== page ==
Printer Peril! The Identity Theft Danger Hiding Inside Office Equipment
These days, every office, library or copy center has a multifunction peripheral (MFP)—a digital copier/printer combo that you can use to print, copy, scan, fax and email documents.
Perhaps you’ve used your office MFP to print a credit application or make copies of your employment or insurance documents. Or maybe you’ve used a local copy center to fax financial documents related to a home sale, or used a digital copier to make copies of your driver’s license and passport for identification verification.
In each of these cases, you may be leaving behind a trail of personal information that thieves can access, enabling them to steal your identity or violate your privacy.
Why Printers Are Dangerous to Your Identity
Since 2002, most digital MFPs have a hard drive, just like a computer. Every document you print, fax, scan or email might be stored on the hard drive, just waiting for someone to access it.
In one investigation conducted by CBS News, used printers purchased at a warehouse contained a wide variety of extremely compromising documents, including detailed domestic violence complaints; pay stubs including names, Social Security numbers and cancelled checks; and personal medical records.
In 2010, Affinity Health Plan had to pay a $1.2 million penalty after it exposed more than 30,000 personal medical records by failing to erase them from copier hard drives before returning them to the leasing company.
Because printers and copiers now offer wireless connectivity, they are also vulnerable to hacking, just like any other network. To demonstrate this insecurity, in 2014 a researcher at Context Information Security hacked into a printer to install and play the video game Doom.
How to Protect Your Data When Using MFPs
Some MFP manufacturers include security measures to protect sensitive data, including:
- Encrypting data that is stored in memory or on the hard drive
- Clearing data after each use
- Overwriting deleted data so it can’t be recovered
However, not all manufacturers use the same measures, and some offer security features as an expensive add-on package, so even if it’s available, it may not be in use.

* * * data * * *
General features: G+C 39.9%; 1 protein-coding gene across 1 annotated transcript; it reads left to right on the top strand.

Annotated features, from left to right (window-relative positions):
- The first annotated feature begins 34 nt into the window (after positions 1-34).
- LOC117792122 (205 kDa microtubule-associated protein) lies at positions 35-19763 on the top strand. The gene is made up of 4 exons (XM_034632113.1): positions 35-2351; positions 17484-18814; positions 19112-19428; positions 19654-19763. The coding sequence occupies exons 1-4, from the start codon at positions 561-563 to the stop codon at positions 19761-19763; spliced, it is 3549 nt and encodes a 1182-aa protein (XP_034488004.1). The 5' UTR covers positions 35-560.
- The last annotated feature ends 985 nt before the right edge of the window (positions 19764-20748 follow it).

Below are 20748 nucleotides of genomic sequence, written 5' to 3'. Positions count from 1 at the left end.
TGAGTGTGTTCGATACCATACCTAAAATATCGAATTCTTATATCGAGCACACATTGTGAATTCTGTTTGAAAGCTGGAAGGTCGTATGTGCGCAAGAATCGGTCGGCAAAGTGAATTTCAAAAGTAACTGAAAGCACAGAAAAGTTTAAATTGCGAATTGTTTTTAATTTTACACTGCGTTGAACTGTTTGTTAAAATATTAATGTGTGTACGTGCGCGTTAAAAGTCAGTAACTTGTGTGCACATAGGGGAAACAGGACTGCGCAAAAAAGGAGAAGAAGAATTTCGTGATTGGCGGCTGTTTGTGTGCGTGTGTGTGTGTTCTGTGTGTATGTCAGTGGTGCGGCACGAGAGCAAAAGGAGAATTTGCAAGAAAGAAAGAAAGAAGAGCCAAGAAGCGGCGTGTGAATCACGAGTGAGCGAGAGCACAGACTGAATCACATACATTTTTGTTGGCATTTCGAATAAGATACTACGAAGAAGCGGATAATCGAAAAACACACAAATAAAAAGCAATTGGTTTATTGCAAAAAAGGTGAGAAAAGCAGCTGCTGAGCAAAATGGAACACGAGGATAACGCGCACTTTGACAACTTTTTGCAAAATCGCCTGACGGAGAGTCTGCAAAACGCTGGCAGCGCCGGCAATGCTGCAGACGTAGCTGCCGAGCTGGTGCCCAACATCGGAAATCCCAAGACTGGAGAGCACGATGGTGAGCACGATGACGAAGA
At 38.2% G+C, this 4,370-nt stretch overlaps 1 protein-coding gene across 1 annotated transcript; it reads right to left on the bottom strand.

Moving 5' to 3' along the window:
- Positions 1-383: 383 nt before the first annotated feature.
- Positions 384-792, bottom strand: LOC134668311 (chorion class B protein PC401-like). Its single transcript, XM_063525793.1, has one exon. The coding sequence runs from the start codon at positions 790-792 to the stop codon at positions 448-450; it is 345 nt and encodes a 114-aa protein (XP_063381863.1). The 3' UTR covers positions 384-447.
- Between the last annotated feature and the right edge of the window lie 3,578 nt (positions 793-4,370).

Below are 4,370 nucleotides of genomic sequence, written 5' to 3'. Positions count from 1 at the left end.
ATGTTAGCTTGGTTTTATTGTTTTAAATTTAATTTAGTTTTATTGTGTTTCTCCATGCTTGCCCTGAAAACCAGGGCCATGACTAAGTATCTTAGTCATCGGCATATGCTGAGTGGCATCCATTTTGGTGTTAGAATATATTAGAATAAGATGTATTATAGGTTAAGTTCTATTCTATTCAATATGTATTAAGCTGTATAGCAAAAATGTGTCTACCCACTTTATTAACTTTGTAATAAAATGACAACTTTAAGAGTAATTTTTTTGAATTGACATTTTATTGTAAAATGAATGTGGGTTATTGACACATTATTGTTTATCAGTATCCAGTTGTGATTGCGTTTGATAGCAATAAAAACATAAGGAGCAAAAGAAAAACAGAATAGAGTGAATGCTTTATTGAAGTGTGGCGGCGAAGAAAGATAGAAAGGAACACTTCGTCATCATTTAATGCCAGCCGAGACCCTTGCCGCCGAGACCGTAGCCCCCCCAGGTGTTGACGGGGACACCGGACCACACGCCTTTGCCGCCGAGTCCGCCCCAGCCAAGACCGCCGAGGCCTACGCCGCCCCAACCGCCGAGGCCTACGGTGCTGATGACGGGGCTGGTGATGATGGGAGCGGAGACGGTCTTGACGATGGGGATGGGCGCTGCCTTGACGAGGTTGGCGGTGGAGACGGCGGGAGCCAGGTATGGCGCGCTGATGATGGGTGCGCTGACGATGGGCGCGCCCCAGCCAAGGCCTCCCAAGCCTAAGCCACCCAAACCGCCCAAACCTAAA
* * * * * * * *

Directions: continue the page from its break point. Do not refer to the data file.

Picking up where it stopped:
Because you probably won’t know exactly what the manufacturer of the MFP you’re using offers in the way of security (or even who the manufacturer is), take the following precautions to keep your data safe:
- Without the proper security, your personal data could be visible to others that have access to the same MFP, so be careful when storing information such as names, email addresses and fax numbers, and be sure you clear any documents or data from the equipment once you’re done.
- If you lease an MFP, before returning the equipment make sure the hard drive is erased or physically destroyed by a professional company like PROSHRED Connecticut. Many old printers are sold, and any saved data will be accessible to whoever ends up in possession of the device.
- Limit the use of copy centers or other open-to-the-public equipment for sensitive information, and be aware of privacy policies and safeguards for using equipment and disposing of hard drives.
- Consider using your home printer for private documents. Because home printers do not have hard drives, they are less likely to endanger your data.
- If you use your office MFP, ensure the proper security controls are in place, and that those controls are set and monitored by the IT department.